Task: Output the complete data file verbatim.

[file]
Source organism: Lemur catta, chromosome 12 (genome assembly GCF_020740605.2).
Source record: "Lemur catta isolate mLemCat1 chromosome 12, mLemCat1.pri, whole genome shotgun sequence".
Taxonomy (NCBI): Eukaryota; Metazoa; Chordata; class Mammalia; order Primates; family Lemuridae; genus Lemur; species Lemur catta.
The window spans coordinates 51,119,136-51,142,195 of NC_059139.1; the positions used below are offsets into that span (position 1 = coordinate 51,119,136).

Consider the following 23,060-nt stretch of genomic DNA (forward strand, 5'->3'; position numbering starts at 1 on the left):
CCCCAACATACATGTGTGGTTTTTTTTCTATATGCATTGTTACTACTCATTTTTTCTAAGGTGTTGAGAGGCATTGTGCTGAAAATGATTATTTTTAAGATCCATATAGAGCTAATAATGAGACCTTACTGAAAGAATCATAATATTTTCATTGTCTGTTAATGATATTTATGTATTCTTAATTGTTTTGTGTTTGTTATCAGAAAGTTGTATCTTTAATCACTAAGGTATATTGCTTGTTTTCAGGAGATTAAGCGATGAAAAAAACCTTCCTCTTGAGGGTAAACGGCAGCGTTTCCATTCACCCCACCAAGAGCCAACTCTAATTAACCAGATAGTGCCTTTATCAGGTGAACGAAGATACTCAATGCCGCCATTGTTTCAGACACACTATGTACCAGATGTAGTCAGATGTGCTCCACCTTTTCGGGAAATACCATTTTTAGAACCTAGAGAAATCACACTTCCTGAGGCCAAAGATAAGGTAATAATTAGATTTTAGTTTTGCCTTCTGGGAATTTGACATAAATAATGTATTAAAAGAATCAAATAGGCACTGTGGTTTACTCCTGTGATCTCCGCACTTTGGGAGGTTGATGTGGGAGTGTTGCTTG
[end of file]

Source organism: Lemur catta, chromosome 12 (genome assembly GCF_020740605.2).
Source record: "Lemur catta isolate mLemCat1 chromosome 12, mLemCat1.pri, whole genome shotgun sequence".
Taxonomy (NCBI): Eukaryota; Metazoa; Chordata; class Mammalia; order Primates; family Lemuridae; genus Lemur; species Lemur catta.
The window spans coordinates 51,119,136-51,142,195 of NC_059139.1; the positions used below are offsets into that span (position 1 = coordinate 51,119,136).

Consider the following 23,060-nt stretch of genomic DNA (forward strand, 5'->3'; position numbering starts at 1 on the left):
CCCCAACATACATGTGTGGTTTTTTTTCTATATGCATTGTTACTACTCATTTTTTCTAAGGTGTTGAGAGGCATTGTGCTGAAAATGATTATTTTTAAGATCCATATAGAGCTAATAATGAGACCTTACTGAAAGAATCATAATATTTTCATTGTCTGTTAATGATATTTATGTATTCTTAATTGTTTTGTGTTTGTTATCAGAAAGTTGTATCTTTAATCACTAAGGTATATTGCTTGTTTTCAGGAGATTAAGCGATGAAAAAAACCTTCCTCTTGAGGGTAAACGGCAGCGTTTCCATTCACCCCACCAAGAGCCAACTCTAATTAACCAGATAGTGCCTTTATCAGGTGAACGAAGATACTCAATGCCGCCATTGTTTCAGACACACTATGTACCAGATGTAGTCAGATGTGCTCCACCTTTTCGGGAAATACCATTTTTAGAACCTAGAGAAATCACACTTCCTGAGGCCAAAGATAAGGTAATAATTAGATTTTAGTTTTGCCTTCTGGGAATTTGACATAAATAATGTATTAAAAGAATCAAATAGGCACTGTGGTTTACTCCTGTGATCTCCGCACTTTGGGAGGTTGATGTGGGAGTGTTGCTTG